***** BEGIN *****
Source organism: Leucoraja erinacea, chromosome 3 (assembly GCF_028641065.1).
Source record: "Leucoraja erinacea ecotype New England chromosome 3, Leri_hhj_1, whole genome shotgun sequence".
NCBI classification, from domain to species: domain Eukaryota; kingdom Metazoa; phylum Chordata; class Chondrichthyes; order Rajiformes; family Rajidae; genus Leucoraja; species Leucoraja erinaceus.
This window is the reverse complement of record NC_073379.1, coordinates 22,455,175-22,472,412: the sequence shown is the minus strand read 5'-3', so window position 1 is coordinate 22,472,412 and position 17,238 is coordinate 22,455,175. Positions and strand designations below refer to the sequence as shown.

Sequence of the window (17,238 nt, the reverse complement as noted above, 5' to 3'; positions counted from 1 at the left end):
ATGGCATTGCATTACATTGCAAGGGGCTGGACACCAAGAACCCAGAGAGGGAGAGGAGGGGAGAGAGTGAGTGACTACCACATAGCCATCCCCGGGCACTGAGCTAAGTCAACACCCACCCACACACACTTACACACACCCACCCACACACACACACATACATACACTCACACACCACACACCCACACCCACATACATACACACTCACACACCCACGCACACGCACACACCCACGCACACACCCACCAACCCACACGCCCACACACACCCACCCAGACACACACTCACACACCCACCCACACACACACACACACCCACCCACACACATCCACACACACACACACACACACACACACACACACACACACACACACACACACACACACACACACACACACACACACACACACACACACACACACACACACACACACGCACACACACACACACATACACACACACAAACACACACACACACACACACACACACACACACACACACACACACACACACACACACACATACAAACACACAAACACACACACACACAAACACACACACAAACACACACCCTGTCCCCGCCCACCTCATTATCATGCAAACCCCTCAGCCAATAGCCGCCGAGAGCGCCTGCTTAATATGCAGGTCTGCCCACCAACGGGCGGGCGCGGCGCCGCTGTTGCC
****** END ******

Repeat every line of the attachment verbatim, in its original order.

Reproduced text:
Source organism: Leucoraja erinacea, chromosome 3 (assembly GCF_028641065.1).
Source record: "Leucoraja erinacea ecotype New England chromosome 3, Leri_hhj_1, whole genome shotgun sequence".
NCBI classification, from domain to species: domain Eukaryota; kingdom Metazoa; phylum Chordata; class Chondrichthyes; order Rajiformes; family Rajidae; genus Leucoraja; species Leucoraja erinaceus.
This window is the reverse complement of record NC_073379.1, coordinates 22,455,175-22,472,412: the sequence shown is the minus strand read 5'-3', so window position 1 is coordinate 22,472,412 and position 17,238 is coordinate 22,455,175. Positions and strand designations below refer to the sequence as shown.

Sequence of the window (17,238 nt, the reverse complement as noted above, 5' to 3'; positions counted from 1 at the left end):
ATGGCATTGCATTACATTGCAAGGGGCTGGACACCAAGAACCCAGAGAGGGAGAGGAGGGGAGAGAGTGAGTGACTACCACATAGCCATCCCCGGGCACTGAGCTAAGTCAACACCCACCCACACACACTTACACACACCCACCCACACACACACACATACATACACTCACACACCACACACCCACACCCACATACATACACACTCACACACCCACGCACACGCACACACCCACGCACACACCCACCAACCCACACGCCCACACACACCCACCCAGACACACACTCACACACCCACCCACACACACACACACACCCACCCACACACATCCACACACACACACACACACACACACACACACACACACACACACACACACACACACACACACACACACACACACACACACACACACACACACACACACACACACACGCACACACACACACACATACACACACACAAACACACACACACACACACACACACACACACACACACACACACACACACACACACACACATACAAACACACAAACACACACACACACAAACACACACACAAACACACACCCTGTCCCCGCCCACCTCATTATCATGCAAACCCCTCAGCCAATAGCCGCCGAGAGCGCCTGCTTAATATGCAGGTCTGCCCACCAACGGGCGGGCGCGGCGCCGCTGTTGCC